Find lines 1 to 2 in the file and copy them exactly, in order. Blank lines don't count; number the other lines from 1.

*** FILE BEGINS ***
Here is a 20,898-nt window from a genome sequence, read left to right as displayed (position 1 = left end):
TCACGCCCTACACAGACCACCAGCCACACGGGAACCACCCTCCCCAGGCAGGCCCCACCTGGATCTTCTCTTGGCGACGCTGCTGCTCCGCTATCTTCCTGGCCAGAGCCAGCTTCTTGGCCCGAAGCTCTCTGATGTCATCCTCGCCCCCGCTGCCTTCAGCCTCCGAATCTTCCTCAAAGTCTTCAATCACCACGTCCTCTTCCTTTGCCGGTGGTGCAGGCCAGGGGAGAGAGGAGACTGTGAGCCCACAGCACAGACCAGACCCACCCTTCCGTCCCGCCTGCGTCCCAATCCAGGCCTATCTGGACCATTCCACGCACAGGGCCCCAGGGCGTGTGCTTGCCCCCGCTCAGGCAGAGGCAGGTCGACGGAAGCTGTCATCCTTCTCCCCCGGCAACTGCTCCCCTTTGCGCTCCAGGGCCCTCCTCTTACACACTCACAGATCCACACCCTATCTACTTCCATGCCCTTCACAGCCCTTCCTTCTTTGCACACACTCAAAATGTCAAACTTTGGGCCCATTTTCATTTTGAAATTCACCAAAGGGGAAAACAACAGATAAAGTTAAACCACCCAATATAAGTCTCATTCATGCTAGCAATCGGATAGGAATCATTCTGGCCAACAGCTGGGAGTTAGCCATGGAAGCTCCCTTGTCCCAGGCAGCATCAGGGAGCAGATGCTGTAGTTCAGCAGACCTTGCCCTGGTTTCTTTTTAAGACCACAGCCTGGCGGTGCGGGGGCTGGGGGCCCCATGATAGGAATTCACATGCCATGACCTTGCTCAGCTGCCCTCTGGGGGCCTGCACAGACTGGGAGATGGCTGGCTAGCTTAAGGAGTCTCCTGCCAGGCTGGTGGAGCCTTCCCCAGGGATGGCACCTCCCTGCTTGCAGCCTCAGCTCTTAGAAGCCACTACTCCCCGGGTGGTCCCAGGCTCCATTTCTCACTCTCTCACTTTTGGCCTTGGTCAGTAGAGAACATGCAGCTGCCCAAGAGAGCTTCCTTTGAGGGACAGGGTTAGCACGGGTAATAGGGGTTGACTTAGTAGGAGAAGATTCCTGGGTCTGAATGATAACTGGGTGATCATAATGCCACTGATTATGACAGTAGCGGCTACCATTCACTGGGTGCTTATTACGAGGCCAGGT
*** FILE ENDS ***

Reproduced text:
Here is a 20,898-nt window from a genome sequence, read left to right as displayed (position 1 = left end):
TCACGCCCTACACAGACCACCAGCCACACGGGAACCACCCTCCCCAGGCAGGCCCCACCTGGATCTTCTCTTGGCGACGCTGCTGCTCCGCTATCTTCCTGGCCAGAGCCAGCTTCTTGGCCCGAAGCTCTCTGATGTCATCCTCGCCCCCGCTGCCTTCAGCCTCCGAATCTTCCTCAAAGTCTTCAATCACCACGTCCTCTTCCTTTGCCGGTGGTGCAGGCCAGGGGAGAGAGGAGACTGTGAGCCCACAGCACAGACCAGACCCACCCTTCCGTCCCGCCTGCGTCCCAATCCAGGCCTATCTGGACCATTCCACGCACAGGGCCCCAGGGCGTGTGCTTGCCCCCGCTCAGGCAGAGGCAGGTCGACGGAAGCTGTCATCCTTCTCCCCCGGCAACTGCTCCCCTTTGCGCTCCAGGGCCCTCCTCTTACACACTCACAGATCCACACCCTATCTACTTCCATGCCCTTCACAGCCCTTCCTTCTTTGCACACACTCAAAATGTCAAACTTTGGGCCCATTTTCATTTTGAAATTCACCAAAGGGGAAAACAACAGATAAAGTTAAACCACCCAATATAAGTCTCATTCATGCTAGCAATCGGATAGGAATCATTCTGGCCAACAGCTGGGAGTTAGCCATGGAAGCTCCCTTGTCCCAGGCAGCATCAGGGAGCAGATGCTGTAGTTCAGCAGACCTTGCCCTGGTTTCTTTTTAAGACCACAGCCTGGCGGTGCGGGGGCTGGGGGCCCCATGATAGGAATTCACATGCCATGACCTTGCTCAGCTGCCCTCTGGGGGCCTGCACAGACTGGGAGATGGCTGGCTAGCTTAAGGAGTCTCCTGCCAGGCTGGTGGAGCCTTCCCCAGGGATGGCACCTCCCTGCTTGCAGCCTCAGCTCTTAGAAGCCACTACTCCCCGGGTGGTCCCAGGCTCCATTTCTCACTCTCTCACTTTTGGCCTTGGTCAGTAGAGAACATGCAGCTGCCCAAGAGAGCTTCCTTTGAGGGACAGGGTTAGCACGGGTAATAGGGGTTGACTTAGTAGGAGAAGATTCCTGGGTCTGAATGATAACTGGGTGATCATAATGCCACTGATTATGACAGTAGCGGCTACCATTCACTGGGTGCTTATTACGAGGCCAGGT